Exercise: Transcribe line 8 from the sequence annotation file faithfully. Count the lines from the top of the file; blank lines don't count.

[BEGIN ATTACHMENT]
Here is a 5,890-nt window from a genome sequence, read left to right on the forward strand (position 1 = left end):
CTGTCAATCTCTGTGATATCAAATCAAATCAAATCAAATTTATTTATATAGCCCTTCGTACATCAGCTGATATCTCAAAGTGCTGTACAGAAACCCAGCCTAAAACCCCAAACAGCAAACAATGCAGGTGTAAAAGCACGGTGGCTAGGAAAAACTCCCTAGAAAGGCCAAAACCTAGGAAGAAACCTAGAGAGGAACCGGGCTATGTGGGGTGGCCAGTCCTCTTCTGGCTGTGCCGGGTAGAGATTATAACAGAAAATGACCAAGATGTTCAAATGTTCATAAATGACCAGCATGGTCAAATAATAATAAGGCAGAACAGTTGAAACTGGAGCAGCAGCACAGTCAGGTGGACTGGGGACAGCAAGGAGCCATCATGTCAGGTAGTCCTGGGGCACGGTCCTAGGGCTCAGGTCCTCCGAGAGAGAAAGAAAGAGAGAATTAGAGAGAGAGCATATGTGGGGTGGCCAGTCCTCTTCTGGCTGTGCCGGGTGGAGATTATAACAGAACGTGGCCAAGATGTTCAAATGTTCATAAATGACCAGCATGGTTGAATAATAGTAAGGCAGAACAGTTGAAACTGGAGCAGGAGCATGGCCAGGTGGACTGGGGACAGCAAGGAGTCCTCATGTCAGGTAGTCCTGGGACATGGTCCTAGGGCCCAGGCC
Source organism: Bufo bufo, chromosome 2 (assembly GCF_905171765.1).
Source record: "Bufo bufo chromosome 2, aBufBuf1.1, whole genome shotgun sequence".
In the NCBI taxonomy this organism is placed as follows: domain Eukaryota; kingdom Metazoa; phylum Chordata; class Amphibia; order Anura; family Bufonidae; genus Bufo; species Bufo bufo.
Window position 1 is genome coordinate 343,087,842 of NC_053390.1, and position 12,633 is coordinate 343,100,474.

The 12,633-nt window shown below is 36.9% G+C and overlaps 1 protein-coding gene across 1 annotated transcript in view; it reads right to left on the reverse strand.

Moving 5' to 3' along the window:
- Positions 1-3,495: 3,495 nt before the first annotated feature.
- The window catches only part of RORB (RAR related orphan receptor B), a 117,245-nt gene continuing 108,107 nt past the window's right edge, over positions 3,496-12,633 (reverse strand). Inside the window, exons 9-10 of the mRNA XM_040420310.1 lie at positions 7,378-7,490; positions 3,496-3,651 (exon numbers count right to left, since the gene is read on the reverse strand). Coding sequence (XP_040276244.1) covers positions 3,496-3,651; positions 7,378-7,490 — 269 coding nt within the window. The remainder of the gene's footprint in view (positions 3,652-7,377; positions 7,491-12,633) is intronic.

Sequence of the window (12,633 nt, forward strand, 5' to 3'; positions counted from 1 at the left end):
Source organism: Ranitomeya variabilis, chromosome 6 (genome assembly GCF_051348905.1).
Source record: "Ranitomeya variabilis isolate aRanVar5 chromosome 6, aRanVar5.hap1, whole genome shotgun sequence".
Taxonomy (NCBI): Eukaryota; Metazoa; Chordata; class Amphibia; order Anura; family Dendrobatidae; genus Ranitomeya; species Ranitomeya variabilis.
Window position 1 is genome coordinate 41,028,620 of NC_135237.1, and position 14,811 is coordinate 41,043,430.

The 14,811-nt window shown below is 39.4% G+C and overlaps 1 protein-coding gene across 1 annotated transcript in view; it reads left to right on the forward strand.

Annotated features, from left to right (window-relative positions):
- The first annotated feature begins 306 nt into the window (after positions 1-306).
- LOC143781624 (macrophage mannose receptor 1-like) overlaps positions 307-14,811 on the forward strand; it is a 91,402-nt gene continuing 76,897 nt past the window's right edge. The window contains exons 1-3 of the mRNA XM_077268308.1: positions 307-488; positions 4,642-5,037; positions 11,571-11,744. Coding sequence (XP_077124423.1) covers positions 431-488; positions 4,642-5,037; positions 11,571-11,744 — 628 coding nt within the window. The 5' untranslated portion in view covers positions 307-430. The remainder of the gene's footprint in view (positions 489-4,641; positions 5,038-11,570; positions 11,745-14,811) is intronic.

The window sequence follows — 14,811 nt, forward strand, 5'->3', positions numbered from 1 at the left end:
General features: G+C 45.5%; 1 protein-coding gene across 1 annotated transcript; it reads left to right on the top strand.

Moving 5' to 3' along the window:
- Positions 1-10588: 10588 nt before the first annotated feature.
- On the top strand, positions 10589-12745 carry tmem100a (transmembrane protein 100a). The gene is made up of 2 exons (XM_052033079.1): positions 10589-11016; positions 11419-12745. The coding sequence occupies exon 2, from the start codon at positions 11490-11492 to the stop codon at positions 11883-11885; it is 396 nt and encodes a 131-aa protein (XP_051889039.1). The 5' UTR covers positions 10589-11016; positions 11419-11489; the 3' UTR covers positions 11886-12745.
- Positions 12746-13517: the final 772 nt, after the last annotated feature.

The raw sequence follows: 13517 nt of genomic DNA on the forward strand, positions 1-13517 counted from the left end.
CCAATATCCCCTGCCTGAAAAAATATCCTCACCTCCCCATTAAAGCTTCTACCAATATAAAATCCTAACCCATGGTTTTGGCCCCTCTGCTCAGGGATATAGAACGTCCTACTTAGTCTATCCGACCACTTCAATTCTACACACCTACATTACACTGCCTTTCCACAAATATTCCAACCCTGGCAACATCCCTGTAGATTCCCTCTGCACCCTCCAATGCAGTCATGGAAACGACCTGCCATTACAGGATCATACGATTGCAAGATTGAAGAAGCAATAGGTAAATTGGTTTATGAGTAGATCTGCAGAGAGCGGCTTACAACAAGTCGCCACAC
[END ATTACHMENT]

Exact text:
Moving 5' to 3' along the window: